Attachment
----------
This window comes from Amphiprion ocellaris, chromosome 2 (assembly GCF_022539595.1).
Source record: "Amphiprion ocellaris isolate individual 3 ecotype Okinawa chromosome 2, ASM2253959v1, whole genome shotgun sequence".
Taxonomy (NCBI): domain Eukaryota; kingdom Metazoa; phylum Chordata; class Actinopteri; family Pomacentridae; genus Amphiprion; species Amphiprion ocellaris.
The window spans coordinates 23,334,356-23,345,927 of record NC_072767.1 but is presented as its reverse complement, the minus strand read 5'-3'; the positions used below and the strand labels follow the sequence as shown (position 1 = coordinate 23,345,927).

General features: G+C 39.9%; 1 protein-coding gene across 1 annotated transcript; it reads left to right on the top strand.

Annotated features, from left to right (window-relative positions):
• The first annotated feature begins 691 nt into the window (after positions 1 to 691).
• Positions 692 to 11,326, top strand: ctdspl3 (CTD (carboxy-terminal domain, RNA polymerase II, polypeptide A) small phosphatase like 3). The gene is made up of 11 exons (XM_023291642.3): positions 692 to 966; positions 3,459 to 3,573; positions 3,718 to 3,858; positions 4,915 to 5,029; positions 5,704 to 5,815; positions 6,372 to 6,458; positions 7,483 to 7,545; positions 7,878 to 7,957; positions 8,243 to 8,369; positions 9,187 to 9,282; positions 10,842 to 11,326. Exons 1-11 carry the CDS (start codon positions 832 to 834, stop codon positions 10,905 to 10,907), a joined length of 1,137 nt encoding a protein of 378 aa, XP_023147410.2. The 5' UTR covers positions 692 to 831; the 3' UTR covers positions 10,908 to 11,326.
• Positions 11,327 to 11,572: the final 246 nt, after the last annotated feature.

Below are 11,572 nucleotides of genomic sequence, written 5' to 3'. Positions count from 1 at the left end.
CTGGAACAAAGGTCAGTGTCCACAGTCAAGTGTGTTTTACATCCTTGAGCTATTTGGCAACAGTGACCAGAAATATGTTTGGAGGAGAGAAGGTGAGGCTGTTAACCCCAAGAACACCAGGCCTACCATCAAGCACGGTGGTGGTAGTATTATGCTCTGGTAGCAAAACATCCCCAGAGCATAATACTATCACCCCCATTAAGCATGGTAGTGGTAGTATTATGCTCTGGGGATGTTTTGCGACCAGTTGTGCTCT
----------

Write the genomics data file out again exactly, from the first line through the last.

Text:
This window comes from Amphiprion ocellaris, chromosome 2 (assembly GCF_022539595.1).
Source record: "Amphiprion ocellaris isolate individual 3 ecotype Okinawa chromosome 2, ASM2253959v1, whole genome shotgun sequence".
Taxonomy (NCBI): domain Eukaryota; kingdom Metazoa; phylum Chordata; class Actinopteri; family Pomacentridae; genus Amphiprion; species Amphiprion ocellaris.
The window spans coordinates 23,334,356-23,345,927 of record NC_072767.1 but is presented as its reverse complement, the minus strand read 5'-3'; the positions used below and the strand labels follow the sequence as shown (position 1 = coordinate 23,345,927).

General features: G+C 39.9%; 1 protein-coding gene across 1 annotated transcript; it reads left to right on the top strand.

Annotated features, from left to right (window-relative positions):
• The first annotated feature begins 691 nt into the window (after positions 1 to 691).
• Positions 692 to 11,326, top strand: ctdspl3 (CTD (carboxy-terminal domain, RNA polymerase II, polypeptide A) small phosphatase like 3). The gene is made up of 11 exons (XM_023291642.3): positions 692 to 966; positions 3,459 to 3,573; positions 3,718 to 3,858; positions 4,915 to 5,029; positions 5,704 to 5,815; positions 6,372 to 6,458; positions 7,483 to 7,545; positions 7,878 to 7,957; positions 8,243 to 8,369; positions 9,187 to 9,282; positions 10,842 to 11,326. Exons 1-11 carry the CDS (start codon positions 832 to 834, stop codon positions 10,905 to 10,907), a joined length of 1,137 nt encoding a protein of 378 aa, XP_023147410.2. The 5' UTR covers positions 692 to 831; the 3' UTR covers positions 10,908 to 11,326.
• Positions 11,327 to 11,572: the final 246 nt, after the last annotated feature.

Below are 11,572 nucleotides of genomic sequence, written 5' to 3'. Positions count from 1 at the left end.
CTGGAACAAAGGTCAGTGTCCACAGTCAAGTGTGTTTTACATCCTTGAGCTATTTGGCAACAGTGACCAGAAATATGTTTGGAGGAGAGAAGGTGAGGCTGTTAACCCCAAGAACACCAGGCCTACCATCAAGCACGGTGGTGGTAGTATTATGCTCTGGTAGCAAAACATCCCCAGAGCATAATACTATCACCCCCATTAAGCATGGTAGTGGTAGTATTATGCTCTGGGGATGTTTTGCGACCAGTTGTGCTCT